How To Disinfect Wild Caught Fish Question

Discussion in 'Freshwater Fish and Invertebrates' started by CaptainAquatics, Aug 19, 2019.

  1. CaptainAquatics

    CaptainAquaticsWell Known MemberMember

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    Hi! I just caught I longnose face out in the wild and I would like to keep him. I would like to put him in one of my tanks however I would like to rid him of parasites first. He does not appear to have any however I don’t want to risk it. Any ideas on what I could do. Also I would like to put him with my axolotls as they are cold water, would I even have to worry about parasites? Like could the axolotls catch something from him? Thanks :)
     
  2. DIYbetta

    DIYbettaNew MemberMember

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    I would not recommend keeping a wild pet. One of the reasons are parasites. The other is often they will refuse to eat. And lastly are state/ country laws, please check the laws in your area before keeping him. I would maybe try some meth blue and a little bit of salt.
     
  3. OP
    OP
    CaptainAquatics

    CaptainAquaticsWell Known MemberMember

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    Ok thanks :) I will be sure to check, however I will likely release him
     
  4. oldsalt777

    oldsalt777Well Known MemberMember

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    Hello Cap...

    Keeping fish caught locally isn't a good idea. The main reason is you can't duplicate the environment the fish came from. The fish won't survive long. I tried this many years ago with a Sunfish and it lived for a few weeks and died. The reason was simple: I changed the fish's environment. If you're still interested in give this a shot. You don't need to do anything to the newcomer. If it appears healthy, then put into the tank. As long as the other fish in there aren't small enough to eat, you're good. If you're keeping a very clean tank, then you'll have healthy fish. The chances of a healthy fish in pure water conditions being infected by something is unlikely.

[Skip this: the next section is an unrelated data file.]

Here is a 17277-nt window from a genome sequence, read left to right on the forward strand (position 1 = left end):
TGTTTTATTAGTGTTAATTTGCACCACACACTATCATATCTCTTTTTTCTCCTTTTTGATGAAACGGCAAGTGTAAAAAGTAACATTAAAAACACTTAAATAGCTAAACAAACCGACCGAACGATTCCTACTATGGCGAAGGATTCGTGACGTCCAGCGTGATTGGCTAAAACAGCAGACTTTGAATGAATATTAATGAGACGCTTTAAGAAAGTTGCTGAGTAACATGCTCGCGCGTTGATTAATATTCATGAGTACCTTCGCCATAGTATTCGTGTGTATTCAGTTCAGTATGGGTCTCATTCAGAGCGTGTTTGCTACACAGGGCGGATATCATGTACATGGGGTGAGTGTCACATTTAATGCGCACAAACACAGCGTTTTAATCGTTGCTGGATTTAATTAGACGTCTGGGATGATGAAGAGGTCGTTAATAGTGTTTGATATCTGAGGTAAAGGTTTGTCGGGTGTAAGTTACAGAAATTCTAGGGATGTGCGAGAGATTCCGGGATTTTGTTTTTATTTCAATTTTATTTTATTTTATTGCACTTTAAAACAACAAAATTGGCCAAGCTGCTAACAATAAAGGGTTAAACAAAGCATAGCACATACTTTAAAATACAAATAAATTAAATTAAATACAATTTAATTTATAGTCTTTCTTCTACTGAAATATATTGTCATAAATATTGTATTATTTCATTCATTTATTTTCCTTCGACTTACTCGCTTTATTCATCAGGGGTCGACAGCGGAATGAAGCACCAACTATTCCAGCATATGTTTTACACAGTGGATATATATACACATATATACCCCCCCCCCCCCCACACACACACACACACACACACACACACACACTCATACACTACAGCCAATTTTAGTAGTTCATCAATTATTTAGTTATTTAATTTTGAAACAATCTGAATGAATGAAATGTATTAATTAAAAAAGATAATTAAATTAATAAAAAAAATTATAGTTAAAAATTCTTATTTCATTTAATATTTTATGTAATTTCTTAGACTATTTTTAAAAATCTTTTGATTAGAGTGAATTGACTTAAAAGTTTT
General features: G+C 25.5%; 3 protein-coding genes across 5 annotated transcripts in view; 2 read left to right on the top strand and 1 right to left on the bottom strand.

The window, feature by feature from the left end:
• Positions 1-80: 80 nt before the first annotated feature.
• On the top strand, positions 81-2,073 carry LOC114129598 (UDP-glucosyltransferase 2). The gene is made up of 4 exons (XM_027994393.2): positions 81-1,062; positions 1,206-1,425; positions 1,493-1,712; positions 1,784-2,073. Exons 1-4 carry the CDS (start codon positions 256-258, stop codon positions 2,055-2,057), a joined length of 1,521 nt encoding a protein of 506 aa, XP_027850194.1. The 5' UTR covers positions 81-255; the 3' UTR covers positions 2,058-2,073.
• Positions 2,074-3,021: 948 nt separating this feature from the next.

Old
     
  5. chromedome52

    chromedome52Fishlore VIPMember

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    Wild caught fish from local waters are fun to keep, but I never believed in mixing them in a tropical tank. I think you and the fish would be better served by releasing the fish. A few states would require you to have a fishing license just to keep native fishes. Wild fish usually are full of parasites, but they don't show the effects until they are stressed. If you decided to keep it, you would have to give it a prophylactic treatment in quarantine with anti-parasitic medications. Even wild caught tropicals usually get such a treatment.

    I have kept some Darters, Sunfish, and other species that I collected. Matching the environment isn't always that critical. I've kept some Sunfish for years after catching them. They're one of the easiest natives to keep in aquaria due to their adaptability. Dace, however, are a little bit picky about their habitat.
     
  6. GlennO

    GlennOValued MemberMember

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    When I was a kid I used to catch all sorts of fish and critters in the river near our house and put them in my tank. I had no problem with diseases or getting them to eat fish food. But often they would turn out to be incompatible with the rest of my fish due to size or temperament and I’d have to put them back in the river.
     
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